N.Y. Governor Flexes Political Muscle To Pass Tough Gun Law
On Tuesday, New York became the first state in the nation to pass a tough new gun control law. Gov. Andrew Cuomo convinced his state's Legislature to act, even before President Obama took executive action to limit access to guns.
The governor's legislative victory followed his impassioned State of the State address earlier this month, delivered the first day of the 2013 legislative session.
In the speech, the Democratic governor, who owns a hunting rifle, exhorted the Legislature to act quickly. "No one hunts with an assault rifle. No one needs 10 bullets to kill a deer," he said.
Just days later, Cuomo was signing the Secure Ammunition and Firearms Enforcement Act, which he calls "common sense," into law. "No one else has to die," Cuomo said the night before Tuesday's signing ceremony. "No more innocent loss of life."
A 'Carrot And Stick Approach To Governing'
Cuomo has translated his consistently high popularity ratings into political capital, enabling him to achieve big changes in a state government that, not very many years ago, was dubbed the most dysfunctional in the nation. And in another political victory, the governor was able to pass a gay marriage bill in 2011.
A Jan. 17 poll from the Siena Research Institute at Siena College found the majority of New Yorkers — Democrats and Republicans — back the stronger assault weapons ban.
"This governor has demonstrated that he knows how to use the carrot and stick approach to governing, and to getting the Legislature to do what he wants to do," says Siena pollster Steven Greenberg. "And that's why he'd been so successful in his first two years in office."
Other observers say there's another reason: driving ambition — Cuomo wanted to be first. Fred LeBrun, a longtime writer with the Albany Times Union, describes himself as a gun-owning liberal Democrat. He says New York's previous laws were sufficient.
"We already have an assault weapons ban. We're already down to the 10 rounds that the president is seeking to get for the rest of the country," LeBrun says. "We already have these things. Why do we need to do better than that?
"Only because the governor, driven by his own ambitions on the national scene, is saying, 'I want to be fastest and "bestest," and make everybody look at me, look at me.' "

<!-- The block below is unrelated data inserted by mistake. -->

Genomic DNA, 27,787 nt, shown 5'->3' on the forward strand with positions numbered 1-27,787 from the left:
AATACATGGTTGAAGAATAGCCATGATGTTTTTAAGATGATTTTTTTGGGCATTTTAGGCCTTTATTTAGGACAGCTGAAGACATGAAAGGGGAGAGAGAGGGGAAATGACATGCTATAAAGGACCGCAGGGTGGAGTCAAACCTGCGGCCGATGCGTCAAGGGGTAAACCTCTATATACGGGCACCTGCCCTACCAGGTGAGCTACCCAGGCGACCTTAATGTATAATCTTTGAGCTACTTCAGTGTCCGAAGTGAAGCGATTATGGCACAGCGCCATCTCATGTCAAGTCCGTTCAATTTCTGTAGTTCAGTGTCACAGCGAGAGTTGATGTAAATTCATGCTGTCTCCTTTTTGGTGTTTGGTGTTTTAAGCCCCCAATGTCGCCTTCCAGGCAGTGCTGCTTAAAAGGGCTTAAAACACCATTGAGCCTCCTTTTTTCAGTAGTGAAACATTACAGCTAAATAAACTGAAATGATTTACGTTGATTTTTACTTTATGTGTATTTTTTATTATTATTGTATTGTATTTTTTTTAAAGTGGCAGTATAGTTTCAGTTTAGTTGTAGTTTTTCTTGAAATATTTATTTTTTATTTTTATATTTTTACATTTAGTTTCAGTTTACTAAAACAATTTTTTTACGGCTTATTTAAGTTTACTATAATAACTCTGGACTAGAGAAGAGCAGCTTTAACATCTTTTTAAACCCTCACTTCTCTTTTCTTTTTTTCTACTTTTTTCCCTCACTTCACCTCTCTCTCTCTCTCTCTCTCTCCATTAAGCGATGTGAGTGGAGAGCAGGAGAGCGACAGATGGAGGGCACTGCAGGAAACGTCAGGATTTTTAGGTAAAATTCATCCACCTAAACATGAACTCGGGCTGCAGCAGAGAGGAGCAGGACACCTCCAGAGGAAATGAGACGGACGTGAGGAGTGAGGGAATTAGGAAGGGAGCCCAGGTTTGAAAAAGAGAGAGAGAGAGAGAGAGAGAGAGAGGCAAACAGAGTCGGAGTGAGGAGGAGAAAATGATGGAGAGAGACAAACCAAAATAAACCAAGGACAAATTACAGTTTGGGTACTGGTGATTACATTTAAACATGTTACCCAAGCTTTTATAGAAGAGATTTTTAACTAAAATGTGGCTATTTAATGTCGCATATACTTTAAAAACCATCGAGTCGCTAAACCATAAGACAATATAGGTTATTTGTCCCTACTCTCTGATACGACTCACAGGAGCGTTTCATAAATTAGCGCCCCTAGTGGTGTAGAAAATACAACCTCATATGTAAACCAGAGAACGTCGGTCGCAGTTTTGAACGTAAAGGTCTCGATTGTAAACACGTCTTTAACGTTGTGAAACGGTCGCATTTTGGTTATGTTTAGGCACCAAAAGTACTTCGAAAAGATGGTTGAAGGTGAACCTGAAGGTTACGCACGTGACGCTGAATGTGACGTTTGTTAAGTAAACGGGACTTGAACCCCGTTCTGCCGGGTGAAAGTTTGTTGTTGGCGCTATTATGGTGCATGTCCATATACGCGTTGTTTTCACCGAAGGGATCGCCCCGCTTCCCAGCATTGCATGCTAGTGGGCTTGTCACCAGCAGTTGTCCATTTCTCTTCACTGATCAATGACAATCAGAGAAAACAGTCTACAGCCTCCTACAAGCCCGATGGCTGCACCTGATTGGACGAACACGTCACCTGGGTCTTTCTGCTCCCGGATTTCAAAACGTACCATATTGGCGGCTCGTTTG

A Head Start In Governing
LeBrun says Cuomo had a head start in trying to understand the byzantine Albany culture. He's the son of Democratic icon and former New York Gov. Mario Cuomo. Andrew Cuomo managed his father's campaign, and, just out of law school, served as a $1-a-year top adviser during the elder Cuomo's early time in office.
"He was not the most pleasant person, but then again, no one should be held accountable for the way they are in their 20s," LeBrun says. "But he was forming himself, he was difficult to deal with, he could be nasty and aggressive — but he got things done."
When Andrew Cuomo finally became governor himself, he was uniquely prepared to exploit weaknesses in New York's waning Republican Party. And when creating the gun control bill, he agreed to let the GOP have some provisions they could take credit for.
New York Senate Republican leader Dean Skelos touted the new, stiffer penalties for the use of illegal guns.
"This is going to go after those who are bringing illegal guns into the state, who are slaughtering people in New York City in particular," Skelos said Monday.
But conservative Sen. Greg Ball expressed some bitterness.
"We haven't saved any lives tonight, except for one: the political life of a governor who wants to be president," Ball said Monday on the Senate floor.
But Cuomo says that for now, he's focusing on being the best governor he can be. Should he seek higher office, though, he might find that what plays in New York might be harder to sell to the rest of the nation.
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